Browsing around on a lazy afternoon in Florida's Delray Beach, it was happenstance that we found ourselves at Sundook Art Galleries where familiar works by an Israeli artist who had recently shown in India caught our eye. Only moments earlier, we'd bought a small canvas by a local painter, Norma Malerich, so this was a Eureka! moment for us. David Gerstein's "wall sculptures" exploded from the wall in a burst of colour, his crowded Fifth Ave resoundingly familiar. Last year, his work had been shown by Singapore-based Bruno Gallery at India Habitat Centre's Visual Art Gallery in New Delhi, and then again at the India Art Fair this year where they had been commercially well received.
Gerstein's global popularity has much to do with his abstinence from political art, resulting in a refreshing escapist body of works that celebrates humanity and nature. His wall sculptures literally burst at the seams with energy and colour as the unrestrained artist pours his heart and soul into diversions from everyday life, charming viewers with dancers, sunbathers, sportspeople, a still-life of tulips or a flight of frenzied butterflies. The aluminium cutouts appear to have a life of their own, captivating the heart and engaging the mind. Most works are in limited editions of 150, making them available to collectors spread as wide as France and USA, Germany, Australia, Japan and South Africa, among 21 countries where he is represented - India is not among them yet.
What is it about Gerstein's art that warms the heart? For starters, he avoids references to current situations that are distressing. Instead of causing us anxiety - as all "serious art" is supposed to induce - he helps us celebrate life, putting aside our concerns for a while, showing us an alternative way of looking that may be termed fantastical. That so much of his work is in editions makes the artist's work accessible, something the manager at the Delray Beach gallery was at pains to point out, especially given the strength of the US dollar in comparison with Israel's shekel.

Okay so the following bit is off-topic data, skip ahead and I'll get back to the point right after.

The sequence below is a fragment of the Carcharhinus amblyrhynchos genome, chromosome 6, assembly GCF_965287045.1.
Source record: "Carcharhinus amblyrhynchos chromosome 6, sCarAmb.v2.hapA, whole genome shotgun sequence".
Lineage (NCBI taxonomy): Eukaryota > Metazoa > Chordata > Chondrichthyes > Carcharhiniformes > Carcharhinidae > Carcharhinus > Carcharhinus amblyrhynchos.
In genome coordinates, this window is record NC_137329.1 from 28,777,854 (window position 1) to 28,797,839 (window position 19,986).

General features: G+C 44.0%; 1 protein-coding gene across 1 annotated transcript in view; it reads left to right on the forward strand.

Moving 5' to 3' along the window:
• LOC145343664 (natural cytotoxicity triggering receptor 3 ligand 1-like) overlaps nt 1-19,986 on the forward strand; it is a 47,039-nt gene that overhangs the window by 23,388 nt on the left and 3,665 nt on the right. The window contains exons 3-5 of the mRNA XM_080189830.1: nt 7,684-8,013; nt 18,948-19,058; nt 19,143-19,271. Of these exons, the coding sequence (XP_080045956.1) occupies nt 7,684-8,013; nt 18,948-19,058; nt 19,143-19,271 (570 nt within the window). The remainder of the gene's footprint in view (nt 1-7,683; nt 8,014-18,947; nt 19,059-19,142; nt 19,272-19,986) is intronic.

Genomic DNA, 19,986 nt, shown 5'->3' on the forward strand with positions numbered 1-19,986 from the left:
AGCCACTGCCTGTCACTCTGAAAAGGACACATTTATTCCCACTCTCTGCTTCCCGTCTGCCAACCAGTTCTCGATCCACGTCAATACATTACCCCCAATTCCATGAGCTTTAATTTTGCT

This does draw parallels with what critics dismiss as "decorative art", something that has enjoyed mixed fortunes in secondary sales, especially at auctions. And, yet, any art that has the ability to survive beyond its immediate time cannot be as easily discarded, as happens every time works by popular artists turn up for sale anywhere in the world. That Gerstein's art has so much recognisability alone should ensure that longevity, and while the large number of editions of each work could dilute some of that value, their availability will likely keep them off auction catalogues for some time to come anyway.
Another reason for this is an "authorised store" that retails smaller works for as low as $150. While these are simple pieces, they carry the artist's imprint and - importantly - invest the buyer with the ability to correctly identify the artist. Indian artists have so far distanced themselves from editions, copies and even too many prints for fear of losing their relevance, while all that mainstreaming does is ensure that the artist becomes, in fact, almost iconographic. This is still more important for sculptors. Serious collectors shun edition works for originals, a mindset that needs to change if we want to encourage more collectors wary of putting in high value into single-edition art. David Gerstein's work should show us the way forward in collecting something that is endearing, has the ability to make us smile, and is available for a few lakhs in galleries - a price that is as comforting as his art is heartwarming.